Food thieves face police, warns porter


College authorities have warned that CCTV will be installed at Lady Margaret Hall in an attempt to catch students allegedly stealing food, adding that anyone caught could face rustication and possible police action.
Posters put up in the Hall on Wednesday and signed by Head Porter Lawrence Le Carré warned, “Someone has been taking food which has been purchased by other students…I have been invited by a delegation of students to catch this person. If you are caught it could well end in you getting rusticated and not getting a degree. This may well ruin your ambitions in life and get you a police record.”
Despite claims that they were “invited by a delegation of students,” the posters have been criticised for being put up without the JCR Committee’s knowledge.
Sports Rep James Ibbertson-Price said, “I think this is pretty invasive. They should have told the JCR Exec about this first and we could have talked to everyone about it. Stealing food is something which we can work out ourselves without resorting to this sort of thing. And I also doubt the University would appreciate thousands of pounds being spent on cameras just to stop people stealing food.”
Former JCR President David Tan also criticised the College’s failure to consult students, and he warned that their actions would have negative repercussions. “Even if food is being stolen, colleges are supposed to operate on a level of trust and I don’t think CCTV is right or necessary. There was a backlash against Hertford JCR when they tried to put up cameras in the JCR, so I’d imagine the same would happen here,” he said.
Students agreed that they did not see food theft as a particularly big problem in LMH. JCR Exec member Freddie Williams said it was no more serious than in any other college. “If he’s [Le Carré] just doing this on the basis of a couple of people stealing food from communal kitchens that’s pretty petty. You’re always going to get a couple of people nicking a bit of bread or something in any college, but this just seems unnecessary,” he said.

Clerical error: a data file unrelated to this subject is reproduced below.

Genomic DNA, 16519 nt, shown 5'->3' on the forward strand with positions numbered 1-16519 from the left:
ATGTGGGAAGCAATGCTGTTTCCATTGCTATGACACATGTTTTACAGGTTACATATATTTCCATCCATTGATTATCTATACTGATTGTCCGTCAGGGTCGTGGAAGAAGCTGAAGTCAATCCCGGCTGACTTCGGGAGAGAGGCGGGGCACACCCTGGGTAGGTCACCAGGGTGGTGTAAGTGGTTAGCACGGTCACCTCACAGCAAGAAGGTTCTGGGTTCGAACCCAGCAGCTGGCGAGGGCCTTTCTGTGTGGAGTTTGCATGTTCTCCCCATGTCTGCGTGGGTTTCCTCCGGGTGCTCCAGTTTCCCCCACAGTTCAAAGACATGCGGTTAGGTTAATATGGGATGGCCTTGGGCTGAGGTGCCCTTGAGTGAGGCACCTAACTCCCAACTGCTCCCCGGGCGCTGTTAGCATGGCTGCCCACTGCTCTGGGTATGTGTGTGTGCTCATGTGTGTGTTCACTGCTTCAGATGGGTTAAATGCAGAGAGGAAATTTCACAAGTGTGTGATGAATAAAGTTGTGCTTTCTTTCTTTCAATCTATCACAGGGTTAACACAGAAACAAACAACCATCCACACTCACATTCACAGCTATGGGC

In an email sent out to LMH students on Wednesday night, JCR President Marlene Cayoun condemned the College’s failure to notify them of the scheme. “Although taking peoples’ food is never good, we can’t have people making threats as to the consequences of it on the part of the College or the JCR without their approval,” she said.
Le Carré claimed he had typed posters at the request of a group of students complaining about food theft. “I have not put up any posters. I was asked to type some stuff up for a group of students, I just typed what they wanted,” he said.
Le Carré added that the threats made in the posters were designed as scare tactics rather than real measures. “We have no intention of putting up any cameras,” he said. “The students concerned wanted to frighten the thief. Everyone makes such a song and dance about us not doing enough to stop thieves, and when we take do take action they make a song and dance about it. There are no cameras and the thief is free to steal what he or she wants,” he said.
Junior Dean John Stokl admitted that he was aware of the posters, adding that no such action would have been taken without the approval of the College. 
Cayoun encouraged students to come to the JCR Exec with their problems rather than reporting them to the porters. “It makes our job much easier if you approach us with these issues before heading to the lodge,” she said. “If any student feels their property is not properly protected, we will of course look into possible solutions as a JCR.”
She also hoped that the incidents would not affect the College reputation, saying, “Isolated instances do need attention but shouldn’t be taken to represent the general picture at LMH.”
Other students were sceptical that the threats were entirely serious. “It’s quite an extreme thing to do, but I really doubt they’re going to kick people out of uni just for stealing a packet of crisps,” one first-year student said.


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